Microsporidiosis Clinical Presentation

Updated: Feb 24, 2023
  • Author: Shirin A Mazumder, MD, FIDSA; Chief Editor: Pranatharthi Haran Chandrasekar, MBBS, MD  more...
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Patients may report the following:

  • Intestinal or biliary microsporidiosis

    • Chronic diarrhea (loose, watery, nonbloody)

    • Weight loss

    • Abdominal pain

    • Nausea

    • Vomiting

  • Disseminated microsporidiosis

    • Symptoms of cholecystitis, renal failure, and respiratory tract infections occur.

    • Patients with respiratory tract involvement may present with persistent cough, dyspnea, and wheezing.

    • Headache, nasal congestion or discharge, ocular pain, and loss of taste may indicate sinus involvement.

    • Patients with urinary tract involvement are frequently asymptomatic.

  • Ocular microsporidiosis

    • Foreign body sensation, eye pain, or both

    • Light sensitivity

    • Ocular redness

    • Excessive tearing

    • Blurred or decreased vision

  • Musculoskeletal microsporidiosis: Myalgia, generalized muscle weakness, and fever are common in patients with myositis and severe cellular immunodeficiency.

  • Dermatologic microsporidiosis: Microsporidia have been associated with a nodular cutaneous lesion in patients with HIV infection.

  • CNS microsporidiosis: Patients with microsporidiosis of the brain may experience seizures and headache.



Head, eyes, ears, nose, and throat (HEENT) examination

Patients with ocular involvement due to Encephalitozoon infection may develop conjunctival hyperemia. A slit-lamp examination may reveal keratoconjunctivitis, which is characterized by diffuse, superficial, punctate keratopathy. The infection frequently is bilateral in immunosuppressed individuals.

Corneal ulceration or corneal stromal keratitis is rare in patients with AIDS who have microsporidiosis. [13]  Retinal involvement has not been reported.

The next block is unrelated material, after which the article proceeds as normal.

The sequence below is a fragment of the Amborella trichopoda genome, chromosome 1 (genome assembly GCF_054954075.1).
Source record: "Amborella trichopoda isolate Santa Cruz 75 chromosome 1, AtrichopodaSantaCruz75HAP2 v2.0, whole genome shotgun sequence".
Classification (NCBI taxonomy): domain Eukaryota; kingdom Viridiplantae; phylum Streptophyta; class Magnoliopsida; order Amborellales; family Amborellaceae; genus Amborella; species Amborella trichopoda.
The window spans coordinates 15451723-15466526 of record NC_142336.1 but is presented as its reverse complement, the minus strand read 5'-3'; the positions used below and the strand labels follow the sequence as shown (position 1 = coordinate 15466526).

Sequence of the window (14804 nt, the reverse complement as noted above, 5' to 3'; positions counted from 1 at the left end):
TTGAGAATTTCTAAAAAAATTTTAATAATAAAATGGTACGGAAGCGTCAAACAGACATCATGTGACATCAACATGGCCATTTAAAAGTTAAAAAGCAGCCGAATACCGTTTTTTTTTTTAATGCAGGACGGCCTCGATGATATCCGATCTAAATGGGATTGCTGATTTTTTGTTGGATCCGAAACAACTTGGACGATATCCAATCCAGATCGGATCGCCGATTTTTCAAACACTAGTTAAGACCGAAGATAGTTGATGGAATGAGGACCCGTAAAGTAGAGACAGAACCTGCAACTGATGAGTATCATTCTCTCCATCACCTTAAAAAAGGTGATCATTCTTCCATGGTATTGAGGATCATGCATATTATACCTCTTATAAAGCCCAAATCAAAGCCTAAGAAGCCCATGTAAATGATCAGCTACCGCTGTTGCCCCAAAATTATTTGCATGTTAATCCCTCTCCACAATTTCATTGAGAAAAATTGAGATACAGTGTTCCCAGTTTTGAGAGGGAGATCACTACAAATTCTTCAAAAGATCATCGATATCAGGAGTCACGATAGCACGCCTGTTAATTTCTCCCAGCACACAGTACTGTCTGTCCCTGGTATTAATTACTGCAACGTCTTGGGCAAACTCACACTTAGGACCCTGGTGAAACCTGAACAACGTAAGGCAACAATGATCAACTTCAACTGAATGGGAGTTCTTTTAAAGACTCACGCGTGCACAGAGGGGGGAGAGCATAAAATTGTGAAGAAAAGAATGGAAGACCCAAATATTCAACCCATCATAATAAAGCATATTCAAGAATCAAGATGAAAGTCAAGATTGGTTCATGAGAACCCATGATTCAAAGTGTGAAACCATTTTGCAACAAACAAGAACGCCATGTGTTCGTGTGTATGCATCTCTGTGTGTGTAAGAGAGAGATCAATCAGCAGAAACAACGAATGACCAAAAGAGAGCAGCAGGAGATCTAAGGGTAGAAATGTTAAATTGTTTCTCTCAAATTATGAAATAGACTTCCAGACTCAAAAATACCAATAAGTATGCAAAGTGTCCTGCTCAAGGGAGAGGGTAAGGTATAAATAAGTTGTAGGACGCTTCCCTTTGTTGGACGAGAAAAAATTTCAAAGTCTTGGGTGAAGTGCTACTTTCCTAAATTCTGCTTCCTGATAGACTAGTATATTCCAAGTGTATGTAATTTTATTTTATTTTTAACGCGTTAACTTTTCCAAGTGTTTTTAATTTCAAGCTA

Those in whom microsporidiosis involves the sinuses may have nasal crusting or purulence, polypoid tissue, or thickened and granular-appearing mucosa.

Abdominal examination

Patients with intestinal or biliary microsporidiosis may have abdominal tenderness.

Clinical jaundice due to microsporidiosis is rare.

Severe wasting and signs of malnourishment are usually observed in patients with prolonged severe diarrhea.

Musculoskeletal examination

Muscle tenderness and generalized weakness may be noted in patients with microsporidiosis-related myositis.

Skin examination

A skin examination may reveal nodules or necrotic lesions.



Microsporidiosis is believed to be a zoonosis. Evidence suggests that microsporidia may be water-borne pathogens and may be transmitted from human to human. [14]

Most cases of microsporidiosis in patients with HIV infection occur in those with severe immunodeficiency.

Cases of microsporidiosis have been reported in individuals who are HIV negative and who are immunocompromised secondary to transplant surgery, prolonged steroid use, or undergoing chemotherapy.

Self-limited diarrhea due to microsporidiosis has been reported in immunocompetent travelers; waterborne transmission may play a role in these cases.